This page is all about the basic types of camera shots. No matter the movie, all of these shots will appear in it. If you’re feeling ambitious, share a short film or excerpt with your class and see how many camera shots your students can identify. Here is their cheat sheet:
Extreme Wide Shot (Establishing Shot) – The point of the Extreme Wide Shot (EWS) shot is to show the subject’s surroundings. It is often used as an “establishing shot”- the first shot of a new scene, designed to show the audience where the action is taking place. This is most common at the beginning and ending of most movies (“here is the world we’re dealing with”), and in war scenes where the action is spread out (to show the scale of the action).
Very Wide Shot – The Very Wide Shot (VWS) is taken much closer to the subject than an Extreme Wide Shot (but still much further away than a Wide Shot). The subject is barely visible, with the emphasis on placing him in his environment (for example, a shot showing the scope of a desert, with the traveling hero barely visible). The VWS can work as an establishing shot, where the audience is shown the whole setting so they can orient themselves.
Wide Shot – In a Wide Shot, the subject takes up the full frame, leaving a bit of “safety” room at the top and bottom. It can also be called a Full Shot or a Long Shot.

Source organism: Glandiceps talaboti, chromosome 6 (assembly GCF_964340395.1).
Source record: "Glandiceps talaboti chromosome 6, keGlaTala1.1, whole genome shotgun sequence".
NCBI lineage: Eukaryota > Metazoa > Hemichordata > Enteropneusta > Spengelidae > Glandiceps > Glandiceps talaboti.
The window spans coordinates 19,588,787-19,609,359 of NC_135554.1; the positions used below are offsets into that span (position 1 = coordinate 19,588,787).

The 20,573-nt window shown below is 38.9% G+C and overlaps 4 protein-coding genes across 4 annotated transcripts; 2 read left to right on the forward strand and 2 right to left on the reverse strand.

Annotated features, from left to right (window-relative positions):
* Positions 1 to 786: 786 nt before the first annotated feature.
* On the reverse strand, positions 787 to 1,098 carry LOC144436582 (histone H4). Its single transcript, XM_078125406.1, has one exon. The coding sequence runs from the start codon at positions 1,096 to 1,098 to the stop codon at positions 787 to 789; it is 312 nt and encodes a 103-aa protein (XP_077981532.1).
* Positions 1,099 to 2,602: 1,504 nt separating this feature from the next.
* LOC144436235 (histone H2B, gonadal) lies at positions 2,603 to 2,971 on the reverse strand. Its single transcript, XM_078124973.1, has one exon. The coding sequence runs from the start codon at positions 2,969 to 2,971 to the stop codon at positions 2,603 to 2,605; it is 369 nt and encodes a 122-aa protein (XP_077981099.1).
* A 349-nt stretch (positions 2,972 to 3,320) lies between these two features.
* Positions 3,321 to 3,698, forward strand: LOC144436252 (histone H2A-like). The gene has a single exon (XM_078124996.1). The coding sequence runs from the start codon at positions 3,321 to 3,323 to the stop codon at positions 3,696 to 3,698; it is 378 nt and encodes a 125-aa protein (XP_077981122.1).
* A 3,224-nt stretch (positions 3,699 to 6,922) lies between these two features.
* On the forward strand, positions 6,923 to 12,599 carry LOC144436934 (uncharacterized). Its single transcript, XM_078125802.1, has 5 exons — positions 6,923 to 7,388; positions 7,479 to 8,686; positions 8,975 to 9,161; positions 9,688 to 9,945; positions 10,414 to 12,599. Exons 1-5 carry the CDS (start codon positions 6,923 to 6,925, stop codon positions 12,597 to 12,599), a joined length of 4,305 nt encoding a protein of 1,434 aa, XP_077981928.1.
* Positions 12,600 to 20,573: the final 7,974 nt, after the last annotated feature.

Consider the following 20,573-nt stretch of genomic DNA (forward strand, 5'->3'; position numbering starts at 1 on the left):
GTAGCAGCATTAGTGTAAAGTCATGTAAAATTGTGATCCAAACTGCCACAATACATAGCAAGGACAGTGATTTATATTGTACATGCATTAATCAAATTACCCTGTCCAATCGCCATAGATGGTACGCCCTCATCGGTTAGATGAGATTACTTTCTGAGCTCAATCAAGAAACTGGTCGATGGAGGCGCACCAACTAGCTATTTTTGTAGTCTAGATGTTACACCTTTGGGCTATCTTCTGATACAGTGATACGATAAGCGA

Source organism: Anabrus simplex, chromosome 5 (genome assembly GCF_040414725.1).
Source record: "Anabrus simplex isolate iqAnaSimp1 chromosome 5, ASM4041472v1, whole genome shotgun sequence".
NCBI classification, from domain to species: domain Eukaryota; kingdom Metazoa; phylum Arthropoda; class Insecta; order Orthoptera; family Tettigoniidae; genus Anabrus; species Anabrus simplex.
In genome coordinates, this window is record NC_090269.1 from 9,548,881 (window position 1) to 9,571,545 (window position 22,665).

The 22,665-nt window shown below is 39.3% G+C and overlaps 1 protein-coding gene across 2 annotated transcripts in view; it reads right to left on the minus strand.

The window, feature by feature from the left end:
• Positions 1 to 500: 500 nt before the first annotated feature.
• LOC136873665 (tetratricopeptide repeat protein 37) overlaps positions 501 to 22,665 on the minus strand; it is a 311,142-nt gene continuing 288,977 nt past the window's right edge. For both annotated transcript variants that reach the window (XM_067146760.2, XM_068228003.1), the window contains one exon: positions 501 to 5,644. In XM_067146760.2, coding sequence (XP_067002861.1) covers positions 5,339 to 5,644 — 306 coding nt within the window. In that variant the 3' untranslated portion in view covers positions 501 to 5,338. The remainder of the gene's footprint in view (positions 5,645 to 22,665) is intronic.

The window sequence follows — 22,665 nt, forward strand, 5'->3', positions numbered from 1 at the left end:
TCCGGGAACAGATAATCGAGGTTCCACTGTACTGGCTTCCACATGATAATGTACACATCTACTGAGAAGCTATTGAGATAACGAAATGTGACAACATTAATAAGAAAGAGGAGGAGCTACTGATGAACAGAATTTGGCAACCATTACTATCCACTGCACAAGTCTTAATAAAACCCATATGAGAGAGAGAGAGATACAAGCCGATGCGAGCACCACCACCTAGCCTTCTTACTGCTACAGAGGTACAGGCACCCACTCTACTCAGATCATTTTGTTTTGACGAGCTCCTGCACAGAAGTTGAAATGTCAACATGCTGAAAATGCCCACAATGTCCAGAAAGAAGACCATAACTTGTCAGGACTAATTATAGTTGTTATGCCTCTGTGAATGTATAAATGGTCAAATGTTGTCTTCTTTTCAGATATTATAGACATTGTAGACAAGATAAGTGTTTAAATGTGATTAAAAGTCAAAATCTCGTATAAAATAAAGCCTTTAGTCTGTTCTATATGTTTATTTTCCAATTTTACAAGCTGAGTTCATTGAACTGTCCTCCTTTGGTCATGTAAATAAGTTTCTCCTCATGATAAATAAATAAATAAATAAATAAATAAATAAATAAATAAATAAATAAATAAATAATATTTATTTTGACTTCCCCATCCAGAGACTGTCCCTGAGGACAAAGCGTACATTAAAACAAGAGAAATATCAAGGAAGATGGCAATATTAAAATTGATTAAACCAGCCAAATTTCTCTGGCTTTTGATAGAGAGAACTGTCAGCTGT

Mid Shot – The Mid Shot shows some part of the subject in more detail (i.e., chest and face), while still showing enough for the audience to feel as if they were looking at the whole subject. It’s an approximation of how you would see a person “in the flesh”in a casual conversation – you’re not focused on his entire body. It is frequently used by television news presenters, and also called a Medium Shot.
Medium Two Shot – This is a shot of two people from the waist/chest up, often used to show their relationship to one another.
Closeup – In a Closeup, a certain feature or part of the subject takes up most of the frame (when the subject is a person, usually the eyes, and meant to emphasize their emotional state). Closeups can also be used to show detail of other subjects (a book cover, a padlock, the numbers on a key).
Medium Closeup – The Medium Closeup is halfway between a Mid Shot and a Closeup. This shot shows the face more clearly, without honing in on particular features (most often, the eyes).
Extreme Closeup – An Extreme Closeup is a shot that shows one feature or aspect in extreme detail (usually a frame of the face, during a period of extreme emotion).
Overhead Shot – An overhead shot is a shot where the camera is positioned above the character, action, or object being filmed.
Over the Shoulder Shot – This shot is framed from behind a person who is looking at the subject (the vantage point of someone participating in a conversation). To mix things up, it’s common to cut between these shots during a conversation, alternating the view between the different speakers.
Low Angle Shot – This shot looks up at a subject, and is usually used to emphasize their power or dominance.
High Angle Shot – This shot looks down on a subject, and is often used to make the subject look vulnerable or powerless.